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“Steady” power sector must invest in training, says GETI 2020

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The fourth annual Global Energy Talent Index (GETI) has been released, indicating power professionals are concerned at a perceived lack of investment in their training and development.

The report, conducted by Airswift and Energy Jobline, revealed that nearly half of sector professionals believe that their employer does not regularly invest in their training and development and one-in-three claim not to have received any training in the past year.

Of those who do receive regular training, two-thirds say it relates to improving their current job performance. Few training recipients say it relates to skills beyond their current job (20%) or to further their career (15%).

In addition to providing insight into professionals’ satisfaction with training, GETI also offers a comprehensive study of salary and mobility. Key findings within power include:

  • Remuneration continues to rise, albeit slower than last year. 48% of professionals have seen an increase in pay over the past year – 9%t fewer than last year and below the expectations of the 74% who said they were expecting a raise during 2019
  • The sector remains optimistic of pay increases on the horizon. 71% of both hiring managers and non-hiring professionals foresee raises in 2020, with 42% of hiring managers anticipating increases of more than 5%
  • 88% of professionals would consider relocating to another region for their job. Europe remains the most popular destination, followed by the Middle East, though Asia has leapfrogged North America into third place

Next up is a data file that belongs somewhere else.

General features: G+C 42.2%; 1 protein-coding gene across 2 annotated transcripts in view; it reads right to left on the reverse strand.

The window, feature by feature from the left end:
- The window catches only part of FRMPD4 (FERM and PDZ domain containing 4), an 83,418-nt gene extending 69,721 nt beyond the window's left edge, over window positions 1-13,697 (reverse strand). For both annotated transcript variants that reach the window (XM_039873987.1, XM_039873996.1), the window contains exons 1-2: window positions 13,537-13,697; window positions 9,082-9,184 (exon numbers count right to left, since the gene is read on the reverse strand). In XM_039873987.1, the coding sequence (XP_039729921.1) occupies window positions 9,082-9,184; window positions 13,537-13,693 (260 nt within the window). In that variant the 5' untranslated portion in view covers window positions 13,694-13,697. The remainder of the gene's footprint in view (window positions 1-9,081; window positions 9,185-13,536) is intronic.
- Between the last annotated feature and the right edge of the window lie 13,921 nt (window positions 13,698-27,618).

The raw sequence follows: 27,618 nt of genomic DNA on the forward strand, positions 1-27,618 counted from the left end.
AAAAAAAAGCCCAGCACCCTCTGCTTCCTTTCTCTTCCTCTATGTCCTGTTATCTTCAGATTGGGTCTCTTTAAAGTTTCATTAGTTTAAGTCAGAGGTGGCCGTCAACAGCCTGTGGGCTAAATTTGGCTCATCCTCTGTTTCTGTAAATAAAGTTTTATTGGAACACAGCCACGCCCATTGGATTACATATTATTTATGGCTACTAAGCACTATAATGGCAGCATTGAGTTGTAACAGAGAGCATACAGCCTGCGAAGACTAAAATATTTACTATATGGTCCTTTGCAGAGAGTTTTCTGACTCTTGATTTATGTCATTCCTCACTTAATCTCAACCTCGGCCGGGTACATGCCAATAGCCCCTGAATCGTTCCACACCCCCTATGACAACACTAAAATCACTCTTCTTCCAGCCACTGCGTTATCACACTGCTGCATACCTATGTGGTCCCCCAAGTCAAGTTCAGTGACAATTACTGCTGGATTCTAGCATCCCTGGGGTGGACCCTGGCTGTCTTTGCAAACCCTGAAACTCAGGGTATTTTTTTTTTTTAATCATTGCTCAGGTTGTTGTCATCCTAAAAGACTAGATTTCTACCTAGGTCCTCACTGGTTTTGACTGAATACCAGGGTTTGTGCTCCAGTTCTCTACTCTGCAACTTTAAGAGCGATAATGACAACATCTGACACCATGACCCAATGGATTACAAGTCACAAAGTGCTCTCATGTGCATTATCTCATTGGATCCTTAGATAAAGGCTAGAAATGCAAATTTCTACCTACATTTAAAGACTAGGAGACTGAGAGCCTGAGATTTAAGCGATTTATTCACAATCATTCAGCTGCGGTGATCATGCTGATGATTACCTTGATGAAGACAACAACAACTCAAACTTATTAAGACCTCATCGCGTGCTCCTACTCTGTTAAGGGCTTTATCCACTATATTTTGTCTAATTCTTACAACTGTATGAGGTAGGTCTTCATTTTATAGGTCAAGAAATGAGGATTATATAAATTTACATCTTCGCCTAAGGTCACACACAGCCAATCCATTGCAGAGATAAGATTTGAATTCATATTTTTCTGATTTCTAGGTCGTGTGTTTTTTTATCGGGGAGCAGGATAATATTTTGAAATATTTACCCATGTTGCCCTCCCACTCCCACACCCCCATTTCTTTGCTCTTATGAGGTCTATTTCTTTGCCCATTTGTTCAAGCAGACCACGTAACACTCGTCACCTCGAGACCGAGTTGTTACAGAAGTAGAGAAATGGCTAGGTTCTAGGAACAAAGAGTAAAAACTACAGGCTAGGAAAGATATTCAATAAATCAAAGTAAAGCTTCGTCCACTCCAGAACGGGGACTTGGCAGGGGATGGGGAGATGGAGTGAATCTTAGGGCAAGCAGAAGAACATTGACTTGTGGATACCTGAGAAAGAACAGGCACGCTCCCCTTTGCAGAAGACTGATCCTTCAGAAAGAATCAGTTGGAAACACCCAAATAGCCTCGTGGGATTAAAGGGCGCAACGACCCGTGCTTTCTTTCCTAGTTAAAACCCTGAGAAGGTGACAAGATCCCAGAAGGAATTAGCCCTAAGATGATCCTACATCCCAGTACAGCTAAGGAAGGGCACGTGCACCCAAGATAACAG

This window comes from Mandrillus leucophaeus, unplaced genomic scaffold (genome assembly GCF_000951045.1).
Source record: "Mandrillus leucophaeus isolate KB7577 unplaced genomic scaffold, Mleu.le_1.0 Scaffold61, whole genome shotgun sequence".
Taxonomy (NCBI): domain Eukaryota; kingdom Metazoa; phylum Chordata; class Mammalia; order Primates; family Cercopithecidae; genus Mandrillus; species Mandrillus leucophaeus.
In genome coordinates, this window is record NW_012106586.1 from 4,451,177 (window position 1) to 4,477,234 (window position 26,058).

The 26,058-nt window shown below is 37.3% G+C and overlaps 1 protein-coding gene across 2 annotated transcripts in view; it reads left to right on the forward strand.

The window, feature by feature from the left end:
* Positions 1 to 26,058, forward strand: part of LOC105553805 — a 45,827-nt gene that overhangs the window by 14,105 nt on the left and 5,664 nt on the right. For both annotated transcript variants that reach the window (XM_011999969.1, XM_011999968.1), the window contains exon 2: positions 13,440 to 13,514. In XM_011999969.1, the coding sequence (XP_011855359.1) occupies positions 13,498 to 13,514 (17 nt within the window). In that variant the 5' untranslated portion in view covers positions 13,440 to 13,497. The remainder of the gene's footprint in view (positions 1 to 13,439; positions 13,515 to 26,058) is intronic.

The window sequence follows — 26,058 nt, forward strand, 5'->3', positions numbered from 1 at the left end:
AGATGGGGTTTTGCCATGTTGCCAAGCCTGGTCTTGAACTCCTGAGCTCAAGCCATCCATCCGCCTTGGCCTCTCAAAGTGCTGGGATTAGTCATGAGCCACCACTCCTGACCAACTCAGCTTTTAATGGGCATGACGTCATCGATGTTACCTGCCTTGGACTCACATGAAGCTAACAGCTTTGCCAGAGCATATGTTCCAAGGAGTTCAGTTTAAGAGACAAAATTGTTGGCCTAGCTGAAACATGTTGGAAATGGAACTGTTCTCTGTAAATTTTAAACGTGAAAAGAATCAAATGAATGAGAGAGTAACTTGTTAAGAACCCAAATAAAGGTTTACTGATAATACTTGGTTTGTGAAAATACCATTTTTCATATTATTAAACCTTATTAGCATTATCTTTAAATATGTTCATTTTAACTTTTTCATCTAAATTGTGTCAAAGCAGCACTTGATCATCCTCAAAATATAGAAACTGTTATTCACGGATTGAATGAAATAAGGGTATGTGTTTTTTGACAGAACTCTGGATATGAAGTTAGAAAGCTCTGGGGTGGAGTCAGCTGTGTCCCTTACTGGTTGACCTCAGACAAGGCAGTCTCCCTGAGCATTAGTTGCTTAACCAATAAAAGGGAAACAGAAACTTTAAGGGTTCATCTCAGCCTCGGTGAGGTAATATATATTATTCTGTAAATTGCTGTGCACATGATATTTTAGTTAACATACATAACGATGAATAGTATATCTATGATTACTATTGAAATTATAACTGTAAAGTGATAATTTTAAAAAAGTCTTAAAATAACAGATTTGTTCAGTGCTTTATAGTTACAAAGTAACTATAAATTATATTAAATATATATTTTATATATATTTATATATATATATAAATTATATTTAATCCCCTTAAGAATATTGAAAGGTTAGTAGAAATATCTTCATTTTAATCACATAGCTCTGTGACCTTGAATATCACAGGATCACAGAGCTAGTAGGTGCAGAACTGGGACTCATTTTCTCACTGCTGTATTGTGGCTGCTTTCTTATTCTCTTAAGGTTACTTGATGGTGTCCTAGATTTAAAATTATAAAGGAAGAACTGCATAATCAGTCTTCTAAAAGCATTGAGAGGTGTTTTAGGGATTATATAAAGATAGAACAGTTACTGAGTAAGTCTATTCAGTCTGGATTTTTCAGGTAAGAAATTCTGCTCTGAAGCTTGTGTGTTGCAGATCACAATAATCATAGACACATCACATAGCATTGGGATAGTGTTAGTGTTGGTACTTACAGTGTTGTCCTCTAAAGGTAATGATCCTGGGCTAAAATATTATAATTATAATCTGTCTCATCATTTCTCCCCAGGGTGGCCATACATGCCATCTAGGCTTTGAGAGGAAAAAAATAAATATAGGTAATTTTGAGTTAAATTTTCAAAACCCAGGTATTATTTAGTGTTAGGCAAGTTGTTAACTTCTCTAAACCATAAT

• Renewables and oil and gas remain the biggest sources of competition for talent, winning the votes of 48% and 41% of those open to switching sectors, respectively,

Janette Marx, chief executive officer at Airswift, said, “The power sector has long been admired for providing a relatively stable home for its workforce. However, firms will need to provide more as the competition for talent intensifies between rival sectors.

“Training and development is an important piece of the puzzle and there is certainly room for employers to improve their offers. But offering more and better training opportunities isn’t enough. Companies should also consider how they formalise their programmes and ensure that professionals at all levels are aware of the options that are available and how to access them.”

Hannah Peet, managing director at Energy Jobline, added, “Power companies have typically relied on their stability to attract and retain the staff they need but competition for talent in the energy industry keeps getting tougher and tougher.

“So where calmness leads, complacency must not follow. A renewed focus on the basics of pay and progression opportunities – coupled with greater strides on diversity and inclusion – is needed to ensure that the sector’s foundation is strong as well as steady.”

Airswift and Energy Jobline surveyed 21,000 energy professionals and hiring managers in 169 countries across five industry sub-sectors: oil and gas, renewables, power, nuclear and petrochemicals. The full report is available to download here.

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